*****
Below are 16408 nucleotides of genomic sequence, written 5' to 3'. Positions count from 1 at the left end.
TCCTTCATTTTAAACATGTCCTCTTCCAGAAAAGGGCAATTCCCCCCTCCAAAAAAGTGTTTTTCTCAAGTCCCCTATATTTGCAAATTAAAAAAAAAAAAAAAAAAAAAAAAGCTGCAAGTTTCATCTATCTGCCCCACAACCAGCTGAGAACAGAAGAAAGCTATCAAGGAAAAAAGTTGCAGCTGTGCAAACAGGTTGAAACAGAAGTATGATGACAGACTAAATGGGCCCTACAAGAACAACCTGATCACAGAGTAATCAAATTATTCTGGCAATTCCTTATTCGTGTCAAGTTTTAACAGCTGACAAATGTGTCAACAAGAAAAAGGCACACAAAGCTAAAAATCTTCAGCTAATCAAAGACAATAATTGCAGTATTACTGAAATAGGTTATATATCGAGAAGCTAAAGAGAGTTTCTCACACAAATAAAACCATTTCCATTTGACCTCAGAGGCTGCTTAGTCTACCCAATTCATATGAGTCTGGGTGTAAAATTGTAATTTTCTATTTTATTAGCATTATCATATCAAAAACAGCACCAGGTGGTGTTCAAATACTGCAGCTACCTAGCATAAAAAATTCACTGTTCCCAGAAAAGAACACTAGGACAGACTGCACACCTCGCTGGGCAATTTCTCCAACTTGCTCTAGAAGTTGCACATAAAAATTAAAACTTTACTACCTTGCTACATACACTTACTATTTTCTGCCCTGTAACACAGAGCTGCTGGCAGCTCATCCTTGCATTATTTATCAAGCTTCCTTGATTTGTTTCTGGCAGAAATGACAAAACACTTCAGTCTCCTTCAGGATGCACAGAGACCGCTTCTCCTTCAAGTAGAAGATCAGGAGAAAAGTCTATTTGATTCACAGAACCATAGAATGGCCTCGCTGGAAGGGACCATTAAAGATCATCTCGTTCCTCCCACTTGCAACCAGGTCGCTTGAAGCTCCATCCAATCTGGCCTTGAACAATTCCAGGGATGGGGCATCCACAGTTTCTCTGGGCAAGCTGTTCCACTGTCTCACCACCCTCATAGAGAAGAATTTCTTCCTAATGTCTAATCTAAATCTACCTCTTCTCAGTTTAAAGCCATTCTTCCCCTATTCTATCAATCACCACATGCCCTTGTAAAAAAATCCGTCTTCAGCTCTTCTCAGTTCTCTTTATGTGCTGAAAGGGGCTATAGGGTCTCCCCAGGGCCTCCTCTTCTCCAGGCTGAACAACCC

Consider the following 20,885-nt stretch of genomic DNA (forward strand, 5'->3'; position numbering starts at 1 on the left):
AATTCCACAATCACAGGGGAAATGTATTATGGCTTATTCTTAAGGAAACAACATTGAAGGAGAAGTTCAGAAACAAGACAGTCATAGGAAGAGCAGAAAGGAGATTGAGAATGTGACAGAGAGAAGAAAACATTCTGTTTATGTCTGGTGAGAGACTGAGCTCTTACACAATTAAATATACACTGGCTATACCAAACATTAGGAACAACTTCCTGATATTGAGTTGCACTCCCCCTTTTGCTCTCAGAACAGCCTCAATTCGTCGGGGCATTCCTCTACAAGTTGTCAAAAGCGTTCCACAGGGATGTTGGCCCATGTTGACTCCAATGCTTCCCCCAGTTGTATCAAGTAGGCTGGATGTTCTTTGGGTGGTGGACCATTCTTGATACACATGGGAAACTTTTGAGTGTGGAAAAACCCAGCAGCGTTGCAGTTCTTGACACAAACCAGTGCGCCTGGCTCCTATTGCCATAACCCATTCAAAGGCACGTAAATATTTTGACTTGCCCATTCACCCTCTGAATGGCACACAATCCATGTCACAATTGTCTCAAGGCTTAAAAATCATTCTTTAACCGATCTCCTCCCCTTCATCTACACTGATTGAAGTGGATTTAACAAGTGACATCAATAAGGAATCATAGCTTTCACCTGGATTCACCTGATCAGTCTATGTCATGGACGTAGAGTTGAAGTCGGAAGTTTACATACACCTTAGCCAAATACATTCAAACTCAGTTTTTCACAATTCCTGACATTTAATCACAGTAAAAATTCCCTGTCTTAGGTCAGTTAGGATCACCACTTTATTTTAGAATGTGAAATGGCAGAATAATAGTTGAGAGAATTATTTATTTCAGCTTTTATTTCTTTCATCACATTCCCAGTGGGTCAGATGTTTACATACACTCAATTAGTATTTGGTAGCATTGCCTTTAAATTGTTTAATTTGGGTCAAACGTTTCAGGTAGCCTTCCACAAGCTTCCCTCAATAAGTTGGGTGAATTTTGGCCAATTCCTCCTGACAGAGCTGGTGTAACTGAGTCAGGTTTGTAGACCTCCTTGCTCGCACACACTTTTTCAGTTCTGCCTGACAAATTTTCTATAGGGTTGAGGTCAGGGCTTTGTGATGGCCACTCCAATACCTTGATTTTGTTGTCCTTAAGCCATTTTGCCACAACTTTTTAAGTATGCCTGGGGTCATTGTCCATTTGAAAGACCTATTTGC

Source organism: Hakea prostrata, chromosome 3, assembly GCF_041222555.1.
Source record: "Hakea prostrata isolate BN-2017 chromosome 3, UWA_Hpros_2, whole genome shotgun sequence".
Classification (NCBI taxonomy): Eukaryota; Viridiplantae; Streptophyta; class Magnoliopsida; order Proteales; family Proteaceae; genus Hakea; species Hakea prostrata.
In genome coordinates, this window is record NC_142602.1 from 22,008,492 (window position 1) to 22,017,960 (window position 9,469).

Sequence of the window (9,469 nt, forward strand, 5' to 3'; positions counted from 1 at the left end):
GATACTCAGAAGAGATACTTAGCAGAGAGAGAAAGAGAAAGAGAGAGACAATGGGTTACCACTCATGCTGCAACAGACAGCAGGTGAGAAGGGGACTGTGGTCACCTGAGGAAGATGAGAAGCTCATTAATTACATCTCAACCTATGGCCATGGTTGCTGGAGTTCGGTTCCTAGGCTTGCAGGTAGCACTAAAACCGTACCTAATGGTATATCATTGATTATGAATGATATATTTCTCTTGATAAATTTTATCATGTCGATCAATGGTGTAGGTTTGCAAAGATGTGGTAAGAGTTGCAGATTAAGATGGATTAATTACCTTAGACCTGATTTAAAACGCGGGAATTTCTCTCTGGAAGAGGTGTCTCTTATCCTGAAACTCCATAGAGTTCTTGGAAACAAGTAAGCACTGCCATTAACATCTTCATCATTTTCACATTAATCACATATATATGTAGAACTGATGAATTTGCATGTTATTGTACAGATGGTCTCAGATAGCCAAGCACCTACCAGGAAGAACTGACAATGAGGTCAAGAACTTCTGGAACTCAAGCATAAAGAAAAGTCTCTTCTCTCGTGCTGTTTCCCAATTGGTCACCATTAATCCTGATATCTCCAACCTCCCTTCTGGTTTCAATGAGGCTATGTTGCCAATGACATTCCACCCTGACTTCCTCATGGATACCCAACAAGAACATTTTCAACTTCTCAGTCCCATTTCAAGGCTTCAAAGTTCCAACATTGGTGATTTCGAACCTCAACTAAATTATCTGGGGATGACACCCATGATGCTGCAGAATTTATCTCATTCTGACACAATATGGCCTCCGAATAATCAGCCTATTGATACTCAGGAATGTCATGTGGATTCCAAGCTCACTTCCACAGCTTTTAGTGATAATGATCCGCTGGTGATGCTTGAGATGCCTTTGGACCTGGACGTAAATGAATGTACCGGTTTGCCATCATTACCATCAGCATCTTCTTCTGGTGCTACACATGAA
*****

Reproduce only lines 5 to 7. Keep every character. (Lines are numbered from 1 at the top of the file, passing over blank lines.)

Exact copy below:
Source organism: Hakea prostrata, chromosome 3, assembly GCF_041222555.1.
Source record: "Hakea prostrata isolate BN-2017 chromosome 3, UWA_Hpros_2, whole genome shotgun sequence".
Classification (NCBI taxonomy): Eukaryota; Viridiplantae; Streptophyta; class Magnoliopsida; order Proteales; family Proteaceae; genus Hakea; species Hakea prostrata.